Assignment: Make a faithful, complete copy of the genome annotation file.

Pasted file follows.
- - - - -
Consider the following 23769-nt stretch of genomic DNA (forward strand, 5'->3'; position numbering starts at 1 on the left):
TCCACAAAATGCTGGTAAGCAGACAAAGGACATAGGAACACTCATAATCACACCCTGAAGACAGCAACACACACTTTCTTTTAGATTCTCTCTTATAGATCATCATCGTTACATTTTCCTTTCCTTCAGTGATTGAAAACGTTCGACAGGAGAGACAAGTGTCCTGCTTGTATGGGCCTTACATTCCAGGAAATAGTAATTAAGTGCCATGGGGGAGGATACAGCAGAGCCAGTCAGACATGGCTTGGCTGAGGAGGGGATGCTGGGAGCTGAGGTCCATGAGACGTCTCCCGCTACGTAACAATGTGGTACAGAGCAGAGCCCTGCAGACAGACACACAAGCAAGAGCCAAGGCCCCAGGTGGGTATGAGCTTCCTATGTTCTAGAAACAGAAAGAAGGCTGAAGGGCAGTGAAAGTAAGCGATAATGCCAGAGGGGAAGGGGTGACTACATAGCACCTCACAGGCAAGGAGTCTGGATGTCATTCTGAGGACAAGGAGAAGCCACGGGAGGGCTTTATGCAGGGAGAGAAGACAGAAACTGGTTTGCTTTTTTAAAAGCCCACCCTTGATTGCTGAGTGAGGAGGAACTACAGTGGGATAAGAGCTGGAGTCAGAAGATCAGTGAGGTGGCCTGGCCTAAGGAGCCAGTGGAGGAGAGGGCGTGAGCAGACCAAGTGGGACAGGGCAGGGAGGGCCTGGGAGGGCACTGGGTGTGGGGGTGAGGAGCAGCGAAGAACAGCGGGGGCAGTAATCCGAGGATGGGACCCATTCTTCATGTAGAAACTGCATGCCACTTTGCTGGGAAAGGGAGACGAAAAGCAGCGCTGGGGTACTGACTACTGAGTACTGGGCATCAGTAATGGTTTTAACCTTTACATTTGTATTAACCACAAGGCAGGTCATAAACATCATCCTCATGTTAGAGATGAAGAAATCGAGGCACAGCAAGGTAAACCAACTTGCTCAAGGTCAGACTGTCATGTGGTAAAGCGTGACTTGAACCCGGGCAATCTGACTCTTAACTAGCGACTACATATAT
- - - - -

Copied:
Consider the following 23769-nt stretch of genomic DNA (forward strand, 5'->3'; position numbering starts at 1 on the left):
TCCACAAAATGCTGGTAAGCAGACAAAGGACATAGGAACACTCATAATCACACCCTGAAGACAGCAACACACACTTTCTTTTAGATTCTCTCTTATAGATCATCATCGTTACATTTTCCTTTCCTTCAGTGATTGAAAACGTTCGACAGGAGAGACAAGTGTCCTGCTTGTATGGGCCTTACATTCCAGGAAATAGTAATTAAGTGCCATGGGGGAGGATACAGCAGAGCCAGTCAGACATGGCTTGGCTGAGGAGGGGATGCTGGGAGCTGAGGTCCATGAGACGTCTCCCGCTACGTAACAATGTGGTACAGAGCAGAGCCCTGCAGACAGACACACAAGCAAGAGCCAAGGCCCCAGGTGGGTATGAGCTTCCTATGTTCTAGAAACAGAAAGAAGGCTGAAGGGCAGTGAAAGTAAGCGATAATGCCAGAGGGGAAGGGGTGACTACATAGCACCTCACAGGCAAGGAGTCTGGATGTCATTCTGAGGACAAGGAGAAGCCACGGGAGGGCTTTATGCAGGGAGAGAAGACAGAAACTGGTTTGCTTTTTTAAAAGCCCACCCTTGATTGCTGAGTGAGGAGGAACTACAGTGGGATAAGAGCTGGAGTCAGAAGATCAGTGAGGTGGCCTGGCCTAAGGAGCCAGTGGAGGAGAGGGCGTGAGCAGACCAAGTGGGACAGGGCAGGGAGGGCCTGGGAGGGCACTGGGTGTGGGGGTGAGGAGCAGCGAAGAACAGCGGGGGCAGTAATCCGAGGATGGGACCCATTCTTCATGTAGAAACTGCATGCCACTTTGCTGGGAAAGGGAGACGAAAAGCAGCGCTGGGGTACTGACTACTGAGTACTGGGCATCAGTAATGGTTTTAACCTTTACATTTGTATTAACCACAAGGCAGGTCATAAACATCATCCTCATGTTAGAGATGAAGAAATCGAGGCACAGCAAGGTAAACCAACTTGCTCAAGGTCAGACTGTCATGTGGTAAAGCGTGACTTGAACCCGGGCAATCTGACTCTTAACTAGCGACTACATATAT